Time synchronization is vital for anonymity and security. A wrong system clock can leave you open to replay attacks by feeding you an old Tor consensus or old versions of software/https certificates, de-anonymization of users and onion services, linking sessions to the same pseudonym and clock skew fingerprinting.
NTP is very insecure as it is unencrypted, unauthenticated and leaks your local computer time in NTP timestamp format which can be used for clock skew fingerprinting. Because of that, it is disabled by masking systemd-timesyncd and not installing or enabling any other NTP clients.
There is authentication for NTP called autokey but this is insecure and doesn't solve the problem of clock skew fingerprinting.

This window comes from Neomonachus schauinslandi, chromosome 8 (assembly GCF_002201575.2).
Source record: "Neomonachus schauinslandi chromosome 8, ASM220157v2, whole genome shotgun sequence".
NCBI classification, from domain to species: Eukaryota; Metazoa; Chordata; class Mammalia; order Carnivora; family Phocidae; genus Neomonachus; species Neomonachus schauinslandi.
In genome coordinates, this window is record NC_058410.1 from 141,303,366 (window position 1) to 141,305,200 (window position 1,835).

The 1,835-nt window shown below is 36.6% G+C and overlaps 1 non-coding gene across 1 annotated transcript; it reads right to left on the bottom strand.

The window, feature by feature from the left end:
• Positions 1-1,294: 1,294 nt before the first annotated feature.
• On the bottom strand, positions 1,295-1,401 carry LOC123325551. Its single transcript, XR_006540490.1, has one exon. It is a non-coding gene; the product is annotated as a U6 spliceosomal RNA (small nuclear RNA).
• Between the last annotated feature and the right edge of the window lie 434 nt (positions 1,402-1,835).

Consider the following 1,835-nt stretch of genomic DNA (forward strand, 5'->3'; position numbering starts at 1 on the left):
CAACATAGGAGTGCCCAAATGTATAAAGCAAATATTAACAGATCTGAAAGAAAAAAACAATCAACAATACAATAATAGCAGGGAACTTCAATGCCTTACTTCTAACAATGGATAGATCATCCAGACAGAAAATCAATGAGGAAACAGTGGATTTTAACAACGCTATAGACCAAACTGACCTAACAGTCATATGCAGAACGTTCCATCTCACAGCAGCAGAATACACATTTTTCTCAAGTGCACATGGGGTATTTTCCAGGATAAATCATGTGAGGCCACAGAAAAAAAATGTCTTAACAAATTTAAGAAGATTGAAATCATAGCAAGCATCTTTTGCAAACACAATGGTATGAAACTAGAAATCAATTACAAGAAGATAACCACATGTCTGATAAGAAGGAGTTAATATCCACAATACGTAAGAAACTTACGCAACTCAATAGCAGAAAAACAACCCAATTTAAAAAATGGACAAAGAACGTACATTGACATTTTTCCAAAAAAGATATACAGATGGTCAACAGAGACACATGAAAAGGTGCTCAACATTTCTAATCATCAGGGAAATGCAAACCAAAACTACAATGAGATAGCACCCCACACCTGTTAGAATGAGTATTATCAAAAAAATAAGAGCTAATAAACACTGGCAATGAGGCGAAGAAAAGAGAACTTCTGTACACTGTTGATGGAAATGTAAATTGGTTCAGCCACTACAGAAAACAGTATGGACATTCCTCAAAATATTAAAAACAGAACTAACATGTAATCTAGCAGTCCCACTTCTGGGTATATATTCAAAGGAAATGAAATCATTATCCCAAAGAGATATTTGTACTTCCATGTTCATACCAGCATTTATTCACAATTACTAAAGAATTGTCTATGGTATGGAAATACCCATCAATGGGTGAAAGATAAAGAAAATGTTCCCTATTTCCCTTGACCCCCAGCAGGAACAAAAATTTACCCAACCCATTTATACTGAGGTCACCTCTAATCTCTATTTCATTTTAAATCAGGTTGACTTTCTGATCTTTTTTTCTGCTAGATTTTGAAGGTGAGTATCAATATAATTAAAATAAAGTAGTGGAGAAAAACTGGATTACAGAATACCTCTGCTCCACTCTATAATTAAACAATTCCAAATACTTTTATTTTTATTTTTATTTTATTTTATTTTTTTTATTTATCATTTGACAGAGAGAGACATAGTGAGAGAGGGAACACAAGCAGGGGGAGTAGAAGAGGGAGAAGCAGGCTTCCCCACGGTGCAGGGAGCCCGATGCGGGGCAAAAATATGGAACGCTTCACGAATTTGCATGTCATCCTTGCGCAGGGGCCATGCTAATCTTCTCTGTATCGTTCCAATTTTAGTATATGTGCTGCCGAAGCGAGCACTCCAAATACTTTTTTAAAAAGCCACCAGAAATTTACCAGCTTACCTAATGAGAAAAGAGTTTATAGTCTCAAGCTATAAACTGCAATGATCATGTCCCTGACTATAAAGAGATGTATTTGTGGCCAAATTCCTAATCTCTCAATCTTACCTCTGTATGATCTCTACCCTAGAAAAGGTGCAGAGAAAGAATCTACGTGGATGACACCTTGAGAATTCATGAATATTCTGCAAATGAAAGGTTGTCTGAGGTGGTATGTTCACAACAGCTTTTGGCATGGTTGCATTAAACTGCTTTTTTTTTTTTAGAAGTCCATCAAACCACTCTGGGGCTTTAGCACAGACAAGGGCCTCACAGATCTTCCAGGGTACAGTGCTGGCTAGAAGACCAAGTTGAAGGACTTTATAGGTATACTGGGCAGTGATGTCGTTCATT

It also uses UDP so it can't be routed through Tor and is vulnerable to amplifications attacks (a type of DoS).
Obscurix uses a tool I developed called Secure Time Synchronization. It randomly selects a website out of a pool of carefully chosen websites, connects to it, extracts the current UTC time out of the http headers and sets that as the system time. It uses onion services where possible and if the website doesn't have an onion service, it uses TLS. This makes it encrypted, authenticated and anonymous without leaking the time. It's configured to go through its own SocksPort for stream isolation and also has minimal attack surface.
More information can be found in the readme.
Obscurix uses a systemd service (secure-time-sync.service) to run it at boot.
The hardware clock is not affected by this as it would leave a trace on the hardware which is the exact opposite of what Obscurix is trying to do.